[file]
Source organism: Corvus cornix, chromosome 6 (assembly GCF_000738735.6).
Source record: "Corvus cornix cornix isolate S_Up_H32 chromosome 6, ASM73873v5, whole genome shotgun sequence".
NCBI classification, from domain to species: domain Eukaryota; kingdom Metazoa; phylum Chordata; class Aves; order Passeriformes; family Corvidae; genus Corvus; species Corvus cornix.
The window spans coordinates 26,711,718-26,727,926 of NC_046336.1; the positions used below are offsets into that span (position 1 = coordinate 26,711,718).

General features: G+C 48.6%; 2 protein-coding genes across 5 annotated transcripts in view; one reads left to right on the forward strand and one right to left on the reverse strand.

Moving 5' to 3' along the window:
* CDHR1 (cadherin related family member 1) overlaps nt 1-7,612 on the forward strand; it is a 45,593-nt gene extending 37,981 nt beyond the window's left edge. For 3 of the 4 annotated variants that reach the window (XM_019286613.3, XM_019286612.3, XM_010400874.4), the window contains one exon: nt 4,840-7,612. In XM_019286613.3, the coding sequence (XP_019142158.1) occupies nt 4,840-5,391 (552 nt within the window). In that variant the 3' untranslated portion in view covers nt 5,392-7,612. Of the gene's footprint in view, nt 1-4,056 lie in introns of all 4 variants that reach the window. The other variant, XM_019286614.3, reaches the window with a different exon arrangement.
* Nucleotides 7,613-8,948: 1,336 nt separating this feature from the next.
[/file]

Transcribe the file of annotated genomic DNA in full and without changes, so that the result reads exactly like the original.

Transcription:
Source organism: Corvus cornix, chromosome 6 (assembly GCF_000738735.6).
Source record: "Corvus cornix cornix isolate S_Up_H32 chromosome 6, ASM73873v5, whole genome shotgun sequence".
NCBI classification, from domain to species: domain Eukaryota; kingdom Metazoa; phylum Chordata; class Aves; order Passeriformes; family Corvidae; genus Corvus; species Corvus cornix.
The window spans coordinates 26,711,718-26,727,926 of NC_046336.1; the positions used below are offsets into that span (position 1 = coordinate 26,711,718).

General features: G+C 48.6%; 2 protein-coding genes across 5 annotated transcripts in view; one reads left to right on the forward strand and one right to left on the reverse strand.

Moving 5' to 3' along the window:
* CDHR1 (cadherin related family member 1) overlaps nt 1-7,612 on the forward strand; it is a 45,593-nt gene extending 37,981 nt beyond the window's left edge. For 3 of the 4 annotated variants that reach the window (XM_019286613.3, XM_019286612.3, XM_010400874.4), the window contains one exon: nt 4,840-7,612. In XM_019286613.3, the coding sequence (XP_019142158.1) occupies nt 4,840-5,391 (552 nt within the window). In that variant the 3' untranslated portion in view covers nt 5,392-7,612. Of the gene's footprint in view, nt 1-4,056 lie in introns of all 4 variants that reach the window. The other variant, XM_019286614.3, reaches the window with a different exon arrangement.
* Nucleotides 7,613-8,948: 1,336 nt separating this feature from the next.